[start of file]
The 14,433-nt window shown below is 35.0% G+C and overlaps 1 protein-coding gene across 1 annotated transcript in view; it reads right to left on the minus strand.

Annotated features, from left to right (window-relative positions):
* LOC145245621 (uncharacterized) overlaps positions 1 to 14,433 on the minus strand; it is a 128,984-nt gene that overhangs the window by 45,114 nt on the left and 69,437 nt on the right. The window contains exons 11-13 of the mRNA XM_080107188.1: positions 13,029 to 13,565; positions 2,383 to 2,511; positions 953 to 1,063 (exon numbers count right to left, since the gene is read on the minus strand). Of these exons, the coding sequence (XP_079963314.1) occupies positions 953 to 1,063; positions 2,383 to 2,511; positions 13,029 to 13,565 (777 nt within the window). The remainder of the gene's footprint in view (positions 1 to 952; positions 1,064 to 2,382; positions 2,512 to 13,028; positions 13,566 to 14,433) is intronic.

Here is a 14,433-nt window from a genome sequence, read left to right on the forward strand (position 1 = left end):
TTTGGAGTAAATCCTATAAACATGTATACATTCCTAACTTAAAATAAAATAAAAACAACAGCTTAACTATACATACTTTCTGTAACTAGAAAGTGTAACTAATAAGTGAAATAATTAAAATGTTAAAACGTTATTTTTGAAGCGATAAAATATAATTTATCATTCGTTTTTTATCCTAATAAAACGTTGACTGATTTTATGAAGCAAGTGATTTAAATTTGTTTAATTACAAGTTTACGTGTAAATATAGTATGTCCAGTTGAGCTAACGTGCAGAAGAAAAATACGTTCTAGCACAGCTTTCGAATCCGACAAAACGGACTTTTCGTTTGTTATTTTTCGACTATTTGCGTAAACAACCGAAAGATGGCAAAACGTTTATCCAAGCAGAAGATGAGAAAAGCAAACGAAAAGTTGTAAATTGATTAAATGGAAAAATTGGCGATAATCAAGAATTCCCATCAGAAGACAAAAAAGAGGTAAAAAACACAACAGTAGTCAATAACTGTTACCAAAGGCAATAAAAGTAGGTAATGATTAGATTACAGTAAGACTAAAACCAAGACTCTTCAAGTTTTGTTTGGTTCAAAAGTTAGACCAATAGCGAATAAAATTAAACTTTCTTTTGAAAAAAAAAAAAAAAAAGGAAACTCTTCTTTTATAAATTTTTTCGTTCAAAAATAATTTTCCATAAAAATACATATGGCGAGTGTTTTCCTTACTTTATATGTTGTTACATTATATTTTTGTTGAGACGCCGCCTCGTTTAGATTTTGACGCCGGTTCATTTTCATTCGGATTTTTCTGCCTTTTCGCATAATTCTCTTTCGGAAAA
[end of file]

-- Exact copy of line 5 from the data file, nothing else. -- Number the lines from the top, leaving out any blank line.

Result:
TTTGGAGTAAATCCTATAAACATGTATACATTCCTAACTTAAAATAAAATAAAAACAACAGCTTAACTATACATACTTTCTGTAACTAGAAAGTGTAACTAATAAGTGAAATAATTAAAATGTTAAAACGTTATTTTTGAAGCGATAAAATATAATTTATCATTCGTTTTTTATCCTAATAAAACGTTGACTGATTTTATGAAGCAAGTGATTTAAATTTGTTTAATTACAAGTTTACGTGTAAATATAGTATGTCCAGTTGAGCTAACGTGCAGAAGAAAAATACGTTCTAGCACAGCTTTCGAATCCGACAAAACGGACTTTTCGTTTGTTATTTTTCGACTATTTGCGTAAACAACCGAAAGATGGCAAAACGTTTATCCAAGCAGAAGATGAGAAAAGCAAACGAAAAGTTGTAAATTGATTAAATGGAAAAATTGGCGATAATCAAGAATTCCCATCAGAAGACAAAAAAGAGGTAAAAAACACAACAGTAGTCAATAACTGTTACCAAAGGCAATAAAAGTAGGTAATGATTAGATTACAGTAAGACTAAAACCAAGACTCTTCAAGTTTTGTTTGGTTCAAAAGTTAGACCAATAGCGAATAAAATTAAACTTTCTTTTGAAAAAAAAAAAAAAAAAGGAAACTCTTCTTTTATAAATTTTTTCGTTCAAAAATAATTTTCCATAAAAATACATATGGCGAGTGTTTTCCTTACTTTATATGTTGTTACATTATATTTTTGTTGAGACGCCGCCTCGTTTAGATTTTGACGCCGGTTCATTTTCATTCGGATTTTTCTGCCTTTTCGCATAATTCTCTTTCGGAAAA